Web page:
A lack of guidelines governing how financial conflicts of interest are reported in systematic reviews of drug studies may leave doctors, patients, and policy-makers without important information necessary for properly evaluating such studies, warns an international team of investigators led by researchers from the Lady Davis Institute at the Jewish General Hospital in Montreal. Their findings will appeared August 22, 2012 in the prestigious British Medical Journal (BMJ).

The team, led by Dr. Brett Thombs and Michelle Roseman, analyzed 151 systematic reviews published in the highly respected Cochrane Database of Systematic Reviews and found that only 20% reported the funding source of all of the drug trials under consideration. Less than 10% reported any information on whether employees of pharmaceutical companies may have authored the reports of drug trials that were reviewed.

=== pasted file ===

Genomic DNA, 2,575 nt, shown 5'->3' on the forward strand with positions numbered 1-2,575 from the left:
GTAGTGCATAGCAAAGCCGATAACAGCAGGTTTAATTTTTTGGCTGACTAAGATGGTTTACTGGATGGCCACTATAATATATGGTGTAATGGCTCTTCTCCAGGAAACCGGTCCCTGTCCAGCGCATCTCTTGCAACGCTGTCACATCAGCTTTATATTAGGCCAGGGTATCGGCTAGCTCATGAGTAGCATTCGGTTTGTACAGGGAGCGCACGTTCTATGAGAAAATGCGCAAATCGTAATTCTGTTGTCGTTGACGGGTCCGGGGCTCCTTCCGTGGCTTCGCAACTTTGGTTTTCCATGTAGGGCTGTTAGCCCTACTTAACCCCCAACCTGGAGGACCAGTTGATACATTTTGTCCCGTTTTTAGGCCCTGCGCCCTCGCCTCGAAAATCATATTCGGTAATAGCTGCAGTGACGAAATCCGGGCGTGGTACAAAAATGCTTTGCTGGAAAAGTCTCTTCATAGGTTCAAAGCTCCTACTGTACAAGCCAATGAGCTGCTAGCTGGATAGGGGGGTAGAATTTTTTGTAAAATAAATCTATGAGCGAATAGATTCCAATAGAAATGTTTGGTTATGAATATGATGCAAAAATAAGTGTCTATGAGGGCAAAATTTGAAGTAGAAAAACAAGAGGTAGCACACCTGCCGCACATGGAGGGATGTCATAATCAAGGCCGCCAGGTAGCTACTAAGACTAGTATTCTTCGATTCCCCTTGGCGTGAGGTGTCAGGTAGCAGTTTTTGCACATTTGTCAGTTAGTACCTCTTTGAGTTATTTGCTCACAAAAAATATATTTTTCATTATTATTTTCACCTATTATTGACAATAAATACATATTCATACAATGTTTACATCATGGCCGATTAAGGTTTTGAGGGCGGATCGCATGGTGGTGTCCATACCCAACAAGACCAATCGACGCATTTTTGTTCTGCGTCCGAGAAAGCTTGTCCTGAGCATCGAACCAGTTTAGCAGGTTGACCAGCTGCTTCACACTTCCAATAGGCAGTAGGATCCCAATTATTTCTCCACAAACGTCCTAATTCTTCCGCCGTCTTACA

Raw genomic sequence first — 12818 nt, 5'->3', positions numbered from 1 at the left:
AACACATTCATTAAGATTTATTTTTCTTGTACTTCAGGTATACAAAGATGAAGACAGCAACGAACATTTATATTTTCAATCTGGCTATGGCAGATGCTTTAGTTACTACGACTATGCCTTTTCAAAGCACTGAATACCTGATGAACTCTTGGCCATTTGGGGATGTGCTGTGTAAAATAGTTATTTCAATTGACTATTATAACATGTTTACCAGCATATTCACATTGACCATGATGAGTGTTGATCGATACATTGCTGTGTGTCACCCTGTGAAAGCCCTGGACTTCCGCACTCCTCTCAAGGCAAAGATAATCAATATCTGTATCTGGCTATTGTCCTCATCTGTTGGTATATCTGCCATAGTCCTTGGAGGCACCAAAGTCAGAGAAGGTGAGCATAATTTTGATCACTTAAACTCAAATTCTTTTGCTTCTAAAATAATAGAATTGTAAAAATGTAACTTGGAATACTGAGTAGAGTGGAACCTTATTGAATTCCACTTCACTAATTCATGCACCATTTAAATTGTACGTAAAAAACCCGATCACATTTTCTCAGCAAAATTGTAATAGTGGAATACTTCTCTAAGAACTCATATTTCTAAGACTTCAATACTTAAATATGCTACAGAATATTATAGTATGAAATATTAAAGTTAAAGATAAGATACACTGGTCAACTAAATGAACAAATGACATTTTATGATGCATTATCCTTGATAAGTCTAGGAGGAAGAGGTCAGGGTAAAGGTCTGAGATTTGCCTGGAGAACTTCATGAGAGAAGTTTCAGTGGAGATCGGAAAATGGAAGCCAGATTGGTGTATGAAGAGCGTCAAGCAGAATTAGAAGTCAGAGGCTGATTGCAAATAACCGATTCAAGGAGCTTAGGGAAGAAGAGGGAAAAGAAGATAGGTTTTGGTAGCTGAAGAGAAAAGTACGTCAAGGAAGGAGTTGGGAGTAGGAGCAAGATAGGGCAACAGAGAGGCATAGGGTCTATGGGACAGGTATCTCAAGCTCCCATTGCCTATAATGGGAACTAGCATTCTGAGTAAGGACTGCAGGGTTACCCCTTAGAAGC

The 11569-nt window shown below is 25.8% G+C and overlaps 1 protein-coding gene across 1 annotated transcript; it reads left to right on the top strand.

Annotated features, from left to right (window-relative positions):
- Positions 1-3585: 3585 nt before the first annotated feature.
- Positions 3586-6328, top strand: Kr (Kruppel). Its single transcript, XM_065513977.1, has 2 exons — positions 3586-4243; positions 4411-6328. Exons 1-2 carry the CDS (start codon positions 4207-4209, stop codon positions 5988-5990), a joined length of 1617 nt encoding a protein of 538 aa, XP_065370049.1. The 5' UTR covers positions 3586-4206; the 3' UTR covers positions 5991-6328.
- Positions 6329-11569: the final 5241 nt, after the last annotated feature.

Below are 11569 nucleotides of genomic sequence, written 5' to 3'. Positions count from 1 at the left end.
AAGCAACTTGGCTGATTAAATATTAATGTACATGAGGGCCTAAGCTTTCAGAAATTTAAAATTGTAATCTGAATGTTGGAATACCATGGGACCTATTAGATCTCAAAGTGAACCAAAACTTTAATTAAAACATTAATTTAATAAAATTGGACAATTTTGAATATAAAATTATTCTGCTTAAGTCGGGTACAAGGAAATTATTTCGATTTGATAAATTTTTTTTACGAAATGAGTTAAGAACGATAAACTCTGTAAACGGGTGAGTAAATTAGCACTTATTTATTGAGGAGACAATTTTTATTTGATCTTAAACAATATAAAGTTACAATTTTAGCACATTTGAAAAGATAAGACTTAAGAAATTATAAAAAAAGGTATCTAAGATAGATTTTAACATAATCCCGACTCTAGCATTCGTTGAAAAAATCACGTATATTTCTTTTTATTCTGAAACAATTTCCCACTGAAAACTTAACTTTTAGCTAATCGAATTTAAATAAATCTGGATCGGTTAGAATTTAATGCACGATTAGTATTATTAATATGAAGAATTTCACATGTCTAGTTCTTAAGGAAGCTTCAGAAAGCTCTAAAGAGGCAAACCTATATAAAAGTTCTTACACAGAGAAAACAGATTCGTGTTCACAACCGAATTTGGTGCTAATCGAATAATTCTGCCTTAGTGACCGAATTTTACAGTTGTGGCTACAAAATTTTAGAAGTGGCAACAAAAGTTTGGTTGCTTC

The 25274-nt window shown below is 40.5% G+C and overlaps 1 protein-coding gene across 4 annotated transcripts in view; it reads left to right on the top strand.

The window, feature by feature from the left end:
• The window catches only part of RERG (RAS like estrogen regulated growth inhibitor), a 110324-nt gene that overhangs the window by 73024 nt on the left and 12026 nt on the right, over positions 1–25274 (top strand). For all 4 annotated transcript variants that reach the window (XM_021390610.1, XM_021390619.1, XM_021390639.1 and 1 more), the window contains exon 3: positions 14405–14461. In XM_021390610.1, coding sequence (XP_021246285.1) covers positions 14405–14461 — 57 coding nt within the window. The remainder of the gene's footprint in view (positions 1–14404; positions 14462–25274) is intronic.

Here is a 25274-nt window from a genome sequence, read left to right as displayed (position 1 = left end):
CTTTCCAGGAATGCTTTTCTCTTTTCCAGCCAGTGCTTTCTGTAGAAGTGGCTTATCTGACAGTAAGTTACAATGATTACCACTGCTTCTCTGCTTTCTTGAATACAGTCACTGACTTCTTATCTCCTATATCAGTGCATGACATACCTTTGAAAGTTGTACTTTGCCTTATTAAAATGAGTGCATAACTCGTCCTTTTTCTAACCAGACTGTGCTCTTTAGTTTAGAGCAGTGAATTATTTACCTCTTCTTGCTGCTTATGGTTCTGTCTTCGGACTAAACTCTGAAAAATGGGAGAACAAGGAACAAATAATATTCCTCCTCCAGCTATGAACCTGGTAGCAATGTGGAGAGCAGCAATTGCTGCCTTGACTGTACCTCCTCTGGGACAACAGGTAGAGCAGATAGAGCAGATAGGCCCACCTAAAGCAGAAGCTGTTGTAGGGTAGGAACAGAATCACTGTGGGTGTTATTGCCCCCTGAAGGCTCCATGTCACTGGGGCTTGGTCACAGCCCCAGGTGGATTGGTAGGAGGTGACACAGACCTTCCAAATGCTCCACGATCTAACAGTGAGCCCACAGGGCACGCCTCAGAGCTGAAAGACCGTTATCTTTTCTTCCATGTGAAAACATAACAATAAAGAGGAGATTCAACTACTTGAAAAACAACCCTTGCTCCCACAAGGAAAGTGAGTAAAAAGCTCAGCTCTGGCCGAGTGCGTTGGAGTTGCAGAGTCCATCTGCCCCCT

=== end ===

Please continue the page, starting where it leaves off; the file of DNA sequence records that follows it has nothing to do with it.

“No single clinical trial can answer all the important questions about the potential benefits and possible risks of any drug. Thus, decisions about what drugs doctors prescribe to patients are often made on the basis of systematic reviews that synthesize the results of a large number of trials,” explained Dr. Thombs, senior investigator at the LDI and William Dawson Scholar and Associate Professor at McGill University’s Faculty of Medicine.“There are no standards, however, that require authors of these reviews to clearly reveal financial conflicts of interests in the drug studies they evaluate.”


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August 22, 2012